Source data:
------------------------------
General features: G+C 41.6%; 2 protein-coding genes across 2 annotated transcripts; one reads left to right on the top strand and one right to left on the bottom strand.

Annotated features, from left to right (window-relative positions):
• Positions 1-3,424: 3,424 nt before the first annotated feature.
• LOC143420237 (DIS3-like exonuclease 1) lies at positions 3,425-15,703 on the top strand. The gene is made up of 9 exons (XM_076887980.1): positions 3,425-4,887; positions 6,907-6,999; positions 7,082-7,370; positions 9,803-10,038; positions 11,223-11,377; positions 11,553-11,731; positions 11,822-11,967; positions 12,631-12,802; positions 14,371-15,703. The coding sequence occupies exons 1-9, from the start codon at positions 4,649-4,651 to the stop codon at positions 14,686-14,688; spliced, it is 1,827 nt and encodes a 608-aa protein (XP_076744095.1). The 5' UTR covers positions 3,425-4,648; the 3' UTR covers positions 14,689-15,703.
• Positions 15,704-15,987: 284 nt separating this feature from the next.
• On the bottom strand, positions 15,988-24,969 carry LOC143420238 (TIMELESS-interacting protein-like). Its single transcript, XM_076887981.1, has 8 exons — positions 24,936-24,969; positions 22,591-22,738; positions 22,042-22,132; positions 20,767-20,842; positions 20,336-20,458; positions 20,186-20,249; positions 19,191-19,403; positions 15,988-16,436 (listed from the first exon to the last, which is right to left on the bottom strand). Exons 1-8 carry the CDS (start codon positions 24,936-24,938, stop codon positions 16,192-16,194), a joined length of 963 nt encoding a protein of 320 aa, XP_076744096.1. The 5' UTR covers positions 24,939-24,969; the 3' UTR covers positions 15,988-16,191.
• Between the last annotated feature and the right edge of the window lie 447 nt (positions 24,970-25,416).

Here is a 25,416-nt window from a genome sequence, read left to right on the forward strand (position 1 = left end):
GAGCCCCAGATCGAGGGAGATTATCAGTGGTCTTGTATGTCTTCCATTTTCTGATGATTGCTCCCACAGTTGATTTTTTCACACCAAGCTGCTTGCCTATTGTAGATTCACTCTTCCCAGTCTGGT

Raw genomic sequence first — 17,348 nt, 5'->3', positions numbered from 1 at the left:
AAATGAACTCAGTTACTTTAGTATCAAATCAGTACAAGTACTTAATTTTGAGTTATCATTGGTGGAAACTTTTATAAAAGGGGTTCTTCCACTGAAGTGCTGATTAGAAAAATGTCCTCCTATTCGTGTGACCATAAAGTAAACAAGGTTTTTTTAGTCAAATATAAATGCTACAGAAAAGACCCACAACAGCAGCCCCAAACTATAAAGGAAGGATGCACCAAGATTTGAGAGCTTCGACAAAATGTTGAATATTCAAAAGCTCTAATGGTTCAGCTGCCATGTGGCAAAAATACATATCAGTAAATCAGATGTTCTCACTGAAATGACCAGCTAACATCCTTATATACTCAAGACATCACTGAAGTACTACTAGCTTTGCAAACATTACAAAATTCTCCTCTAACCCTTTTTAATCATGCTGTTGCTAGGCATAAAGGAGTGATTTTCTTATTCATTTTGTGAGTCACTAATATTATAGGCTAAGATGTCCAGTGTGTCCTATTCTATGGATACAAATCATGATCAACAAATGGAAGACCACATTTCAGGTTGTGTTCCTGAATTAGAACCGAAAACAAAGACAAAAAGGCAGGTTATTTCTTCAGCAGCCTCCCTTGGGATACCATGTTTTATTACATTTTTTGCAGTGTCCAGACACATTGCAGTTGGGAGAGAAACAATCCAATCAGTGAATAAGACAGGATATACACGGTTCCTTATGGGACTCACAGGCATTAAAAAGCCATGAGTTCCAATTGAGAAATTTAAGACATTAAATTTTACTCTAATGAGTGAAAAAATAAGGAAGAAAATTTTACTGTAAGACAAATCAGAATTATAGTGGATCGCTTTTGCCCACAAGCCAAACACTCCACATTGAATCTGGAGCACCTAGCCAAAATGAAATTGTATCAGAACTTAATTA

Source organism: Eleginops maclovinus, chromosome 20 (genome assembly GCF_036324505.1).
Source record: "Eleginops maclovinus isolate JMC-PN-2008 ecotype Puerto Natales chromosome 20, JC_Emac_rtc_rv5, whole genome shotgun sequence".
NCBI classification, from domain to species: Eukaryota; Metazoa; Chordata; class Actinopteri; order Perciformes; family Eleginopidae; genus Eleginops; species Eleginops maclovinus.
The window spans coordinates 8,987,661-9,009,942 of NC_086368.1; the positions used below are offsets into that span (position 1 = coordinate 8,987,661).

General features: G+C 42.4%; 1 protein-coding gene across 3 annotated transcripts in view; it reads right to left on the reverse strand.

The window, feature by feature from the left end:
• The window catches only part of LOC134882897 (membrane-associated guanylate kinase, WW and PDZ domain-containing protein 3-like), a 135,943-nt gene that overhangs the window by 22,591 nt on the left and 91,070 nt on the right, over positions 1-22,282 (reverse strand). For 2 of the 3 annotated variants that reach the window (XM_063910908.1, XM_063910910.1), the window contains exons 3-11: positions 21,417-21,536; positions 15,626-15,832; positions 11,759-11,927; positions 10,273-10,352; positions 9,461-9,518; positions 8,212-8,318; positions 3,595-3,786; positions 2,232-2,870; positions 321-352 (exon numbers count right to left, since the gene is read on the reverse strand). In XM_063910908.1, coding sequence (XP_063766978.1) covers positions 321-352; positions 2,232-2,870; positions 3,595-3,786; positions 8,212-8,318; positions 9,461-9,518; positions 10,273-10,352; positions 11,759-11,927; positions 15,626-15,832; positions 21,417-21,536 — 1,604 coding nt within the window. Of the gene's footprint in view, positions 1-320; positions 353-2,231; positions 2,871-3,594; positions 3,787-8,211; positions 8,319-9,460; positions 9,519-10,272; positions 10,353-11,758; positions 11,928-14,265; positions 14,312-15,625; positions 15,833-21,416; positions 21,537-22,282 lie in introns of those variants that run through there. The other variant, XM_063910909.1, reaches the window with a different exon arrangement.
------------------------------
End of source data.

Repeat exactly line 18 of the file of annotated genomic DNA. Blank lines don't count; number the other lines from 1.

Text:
• The window catches only part of LOC134882897 (membrane-associated guanylate kinase, WW and PDZ domain-containing protein 3-like), a 135,943-nt gene that overhangs the window by 22,591 nt on the left and 91,070 nt on the right, over positions 1-22,282 (reverse strand). For 2 of the 3 annotated variants that reach the window (XM_063910908.1, XM_063910910.1), the window contains exons 3-11: positions 21,417-21,536; positions 15,626-15,832; positions 11,759-11,927; positions 10,273-10,352; positions 9,461-9,518; positions 8,212-8,318; positions 3,595-3,786; positions 2,232-2,870; positions 321-352 (exon numbers count right to left, since the gene is read on the reverse strand). In XM_063910908.1, coding sequence (XP_063766978.1) covers positions 321-352; positions 2,232-2,870; positions 3,595-3,786; positions 8,212-8,318; positions 9,461-9,518; positions 10,273-10,352; positions 11,759-11,927; positions 15,626-15,832; positions 21,417-21,536 — 1,604 coding nt within the window. Of the gene's footprint in view, positions 1-320; positions 353-2,231; positions 2,871-3,594; positions 3,787-8,211; positions 8,319-9,460; positions 9,519-10,272; positions 10,353-11,758; positions 11,928-14,265; positions 14,312-15,625; positions 15,833-21,416; positions 21,537-22,282 lie in introns of those variants that run through there. The other variant, XM_063910909.1, reaches the window with a different exon arrangement.